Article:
Shawn E. Gilleylen, author of “Success with Etiquette: Books of Etiquette” explains the importance of etiquette toward customers – “make customers feel comfortable, valued, and appreciated.

Treat them with respect, empathy, and efficiency.” She also says, which I call most important, “Say “Thank you” and “Please” graciously.

4. Monitor and Evaluate their Performance

Leaders must proactively monitor and evaluate customer relations practices in action – inspect what you expect is a proven leadership principle.

Glen Hamilton maintains that if you can’t measure it, you can’t manage it; the same is for leaders.

He suggests several ways to measure customer satisfaction, including surveys, telephone contacts, customer feedback forms, and observing employees to insure they are functioning within prescribed customer service standards.

5. Maintain Customer Service Pride

Recognize employees who demonstrate customer service excellence, who are recognized by customers for superior performance, and who promote company goals within Customer Service missions.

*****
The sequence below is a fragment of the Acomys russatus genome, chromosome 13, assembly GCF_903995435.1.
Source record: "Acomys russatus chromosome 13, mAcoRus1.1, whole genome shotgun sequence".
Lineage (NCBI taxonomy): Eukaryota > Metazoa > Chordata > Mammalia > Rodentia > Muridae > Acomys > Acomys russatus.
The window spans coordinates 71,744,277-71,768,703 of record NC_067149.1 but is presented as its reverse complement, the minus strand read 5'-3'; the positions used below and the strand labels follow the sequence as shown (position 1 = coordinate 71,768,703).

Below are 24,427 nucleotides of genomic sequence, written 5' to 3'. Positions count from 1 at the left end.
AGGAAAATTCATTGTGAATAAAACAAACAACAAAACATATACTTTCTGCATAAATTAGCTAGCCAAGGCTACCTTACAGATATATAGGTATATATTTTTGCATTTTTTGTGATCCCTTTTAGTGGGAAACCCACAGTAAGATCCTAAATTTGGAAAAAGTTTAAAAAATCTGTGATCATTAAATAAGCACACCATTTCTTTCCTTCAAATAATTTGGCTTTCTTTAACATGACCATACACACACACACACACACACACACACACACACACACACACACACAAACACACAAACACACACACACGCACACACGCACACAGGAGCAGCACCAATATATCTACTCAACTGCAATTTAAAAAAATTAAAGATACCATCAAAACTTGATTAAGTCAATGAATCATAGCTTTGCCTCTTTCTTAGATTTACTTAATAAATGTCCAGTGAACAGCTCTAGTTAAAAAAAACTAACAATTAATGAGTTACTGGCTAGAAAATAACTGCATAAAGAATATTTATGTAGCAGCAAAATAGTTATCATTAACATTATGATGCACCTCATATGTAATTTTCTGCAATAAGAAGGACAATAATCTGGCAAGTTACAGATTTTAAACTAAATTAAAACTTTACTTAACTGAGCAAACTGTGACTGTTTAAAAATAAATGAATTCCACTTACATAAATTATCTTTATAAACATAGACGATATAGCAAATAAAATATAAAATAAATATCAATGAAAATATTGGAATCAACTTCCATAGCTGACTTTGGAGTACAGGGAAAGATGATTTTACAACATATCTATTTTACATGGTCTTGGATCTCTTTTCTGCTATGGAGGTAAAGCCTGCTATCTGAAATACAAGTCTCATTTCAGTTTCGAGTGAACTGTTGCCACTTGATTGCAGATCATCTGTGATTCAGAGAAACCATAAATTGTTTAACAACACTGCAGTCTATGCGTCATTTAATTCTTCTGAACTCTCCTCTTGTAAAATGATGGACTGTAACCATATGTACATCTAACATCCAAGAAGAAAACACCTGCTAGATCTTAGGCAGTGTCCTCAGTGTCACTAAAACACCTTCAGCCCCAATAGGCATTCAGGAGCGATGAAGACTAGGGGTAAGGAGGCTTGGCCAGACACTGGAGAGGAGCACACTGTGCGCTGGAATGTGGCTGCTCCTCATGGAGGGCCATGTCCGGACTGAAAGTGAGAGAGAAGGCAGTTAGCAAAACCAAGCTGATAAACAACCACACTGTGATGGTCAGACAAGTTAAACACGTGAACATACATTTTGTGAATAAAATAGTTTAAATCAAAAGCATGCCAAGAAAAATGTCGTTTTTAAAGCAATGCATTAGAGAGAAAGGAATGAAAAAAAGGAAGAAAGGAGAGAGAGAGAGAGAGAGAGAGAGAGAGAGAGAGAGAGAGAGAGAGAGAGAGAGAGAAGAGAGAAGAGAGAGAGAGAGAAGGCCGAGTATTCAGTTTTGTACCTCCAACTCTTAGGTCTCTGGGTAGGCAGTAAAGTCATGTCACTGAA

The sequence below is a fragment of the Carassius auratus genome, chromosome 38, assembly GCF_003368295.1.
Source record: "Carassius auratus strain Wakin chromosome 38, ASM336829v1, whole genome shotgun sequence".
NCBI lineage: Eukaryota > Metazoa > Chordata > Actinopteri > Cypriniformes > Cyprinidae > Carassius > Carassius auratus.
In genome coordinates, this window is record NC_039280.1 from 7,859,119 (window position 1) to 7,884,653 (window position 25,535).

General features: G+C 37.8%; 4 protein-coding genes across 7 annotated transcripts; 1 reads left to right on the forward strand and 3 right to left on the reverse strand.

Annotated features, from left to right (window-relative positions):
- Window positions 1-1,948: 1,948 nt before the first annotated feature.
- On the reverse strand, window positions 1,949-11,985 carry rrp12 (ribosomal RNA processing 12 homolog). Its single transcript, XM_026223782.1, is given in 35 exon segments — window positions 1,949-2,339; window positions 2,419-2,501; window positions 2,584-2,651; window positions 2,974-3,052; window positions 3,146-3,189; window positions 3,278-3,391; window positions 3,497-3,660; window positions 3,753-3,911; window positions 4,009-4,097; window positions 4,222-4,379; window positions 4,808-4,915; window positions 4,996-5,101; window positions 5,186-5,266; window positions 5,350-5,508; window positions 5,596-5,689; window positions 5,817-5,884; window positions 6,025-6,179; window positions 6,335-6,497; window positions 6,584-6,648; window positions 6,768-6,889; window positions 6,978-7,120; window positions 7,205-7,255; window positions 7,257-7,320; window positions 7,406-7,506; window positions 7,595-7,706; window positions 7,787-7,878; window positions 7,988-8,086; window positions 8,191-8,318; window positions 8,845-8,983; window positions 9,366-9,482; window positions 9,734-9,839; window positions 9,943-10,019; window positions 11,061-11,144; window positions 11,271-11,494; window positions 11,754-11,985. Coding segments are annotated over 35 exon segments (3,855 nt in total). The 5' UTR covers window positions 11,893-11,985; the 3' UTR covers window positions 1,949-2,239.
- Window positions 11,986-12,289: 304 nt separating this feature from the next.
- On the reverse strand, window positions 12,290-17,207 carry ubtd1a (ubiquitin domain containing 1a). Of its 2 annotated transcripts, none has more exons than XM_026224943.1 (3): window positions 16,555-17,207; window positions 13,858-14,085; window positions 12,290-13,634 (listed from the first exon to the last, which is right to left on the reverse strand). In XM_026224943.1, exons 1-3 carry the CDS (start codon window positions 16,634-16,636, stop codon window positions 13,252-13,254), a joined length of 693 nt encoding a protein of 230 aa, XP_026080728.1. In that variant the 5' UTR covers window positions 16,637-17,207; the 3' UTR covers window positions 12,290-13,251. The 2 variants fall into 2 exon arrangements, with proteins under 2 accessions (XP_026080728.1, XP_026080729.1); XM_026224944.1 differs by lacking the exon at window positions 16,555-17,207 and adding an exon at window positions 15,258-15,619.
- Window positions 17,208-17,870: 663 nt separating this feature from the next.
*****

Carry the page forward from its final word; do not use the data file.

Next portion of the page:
Advertise the recognition through company newsletters. Create a “Customer Service Plaque” and hang it in the main entrance area of the company for everyone to see.

Serving Others First

Customer service is “serving” others first. When customers walk out the main entrance of your company fully satisfied, everyone feels good about their accomplishments.

Maintaining company servanthood is vitally important to organizational success.

How Can Leaders Handle Customer Service?

If you have ideas that you feel like sharing that might be helpful to readers, share them in the comments section below. Thanks!

We all know change is inevitable. Yet in the midst of transformation, too many leaders abdicate, says Rose Fass, CEO of the consulting company fassforward . After all, it can be hard to let go of a cherished initiative, or a product line that’s been successful for years.